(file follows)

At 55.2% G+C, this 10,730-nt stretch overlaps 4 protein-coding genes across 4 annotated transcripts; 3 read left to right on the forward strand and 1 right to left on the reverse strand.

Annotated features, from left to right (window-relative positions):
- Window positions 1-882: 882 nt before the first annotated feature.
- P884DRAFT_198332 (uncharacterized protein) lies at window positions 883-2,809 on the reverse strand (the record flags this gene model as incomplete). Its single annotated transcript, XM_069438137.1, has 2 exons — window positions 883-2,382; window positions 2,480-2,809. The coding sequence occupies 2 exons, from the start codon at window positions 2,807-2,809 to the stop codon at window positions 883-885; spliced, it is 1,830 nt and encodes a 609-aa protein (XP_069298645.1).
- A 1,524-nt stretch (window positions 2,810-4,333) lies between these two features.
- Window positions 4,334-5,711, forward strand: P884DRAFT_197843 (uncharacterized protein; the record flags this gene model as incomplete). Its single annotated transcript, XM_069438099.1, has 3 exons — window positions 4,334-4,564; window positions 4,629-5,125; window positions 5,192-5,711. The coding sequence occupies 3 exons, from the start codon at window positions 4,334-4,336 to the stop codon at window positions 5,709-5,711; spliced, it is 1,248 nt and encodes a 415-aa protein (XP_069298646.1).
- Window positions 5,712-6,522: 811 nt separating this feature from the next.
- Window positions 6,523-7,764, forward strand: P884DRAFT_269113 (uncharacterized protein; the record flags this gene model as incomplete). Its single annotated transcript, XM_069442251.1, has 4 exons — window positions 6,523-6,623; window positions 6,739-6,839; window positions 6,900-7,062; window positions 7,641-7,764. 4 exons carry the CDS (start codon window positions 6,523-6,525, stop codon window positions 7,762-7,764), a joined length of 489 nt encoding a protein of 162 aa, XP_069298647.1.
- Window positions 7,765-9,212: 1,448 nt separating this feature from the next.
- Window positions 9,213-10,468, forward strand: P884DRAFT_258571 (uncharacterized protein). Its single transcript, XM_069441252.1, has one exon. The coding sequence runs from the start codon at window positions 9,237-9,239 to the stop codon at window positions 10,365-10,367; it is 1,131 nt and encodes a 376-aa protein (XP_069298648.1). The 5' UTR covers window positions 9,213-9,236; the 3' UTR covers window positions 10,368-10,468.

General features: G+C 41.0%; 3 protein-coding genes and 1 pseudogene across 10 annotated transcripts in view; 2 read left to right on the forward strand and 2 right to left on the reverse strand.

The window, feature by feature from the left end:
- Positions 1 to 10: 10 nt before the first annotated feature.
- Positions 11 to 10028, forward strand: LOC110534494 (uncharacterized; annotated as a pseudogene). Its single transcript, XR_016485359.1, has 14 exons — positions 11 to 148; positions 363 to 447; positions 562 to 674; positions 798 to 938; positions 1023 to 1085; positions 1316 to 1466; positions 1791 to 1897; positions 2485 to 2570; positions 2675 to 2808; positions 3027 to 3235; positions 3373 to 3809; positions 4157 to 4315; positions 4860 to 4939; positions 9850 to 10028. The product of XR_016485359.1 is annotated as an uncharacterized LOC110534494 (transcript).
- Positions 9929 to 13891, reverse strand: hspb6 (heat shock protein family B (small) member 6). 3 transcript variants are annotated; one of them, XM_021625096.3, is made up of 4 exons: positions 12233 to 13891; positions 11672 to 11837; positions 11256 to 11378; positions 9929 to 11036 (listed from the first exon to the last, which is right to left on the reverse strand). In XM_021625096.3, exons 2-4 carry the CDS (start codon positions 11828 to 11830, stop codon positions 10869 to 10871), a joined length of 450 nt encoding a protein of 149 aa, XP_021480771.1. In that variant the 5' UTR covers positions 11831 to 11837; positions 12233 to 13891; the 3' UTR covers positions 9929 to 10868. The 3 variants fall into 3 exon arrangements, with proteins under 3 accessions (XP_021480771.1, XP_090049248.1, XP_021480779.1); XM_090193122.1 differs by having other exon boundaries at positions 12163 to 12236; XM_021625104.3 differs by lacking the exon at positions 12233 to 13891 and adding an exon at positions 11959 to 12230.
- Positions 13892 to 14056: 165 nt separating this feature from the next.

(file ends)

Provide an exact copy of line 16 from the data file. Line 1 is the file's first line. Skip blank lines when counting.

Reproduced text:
- Positions 13892 to 14056: 165 nt separating this feature from the next.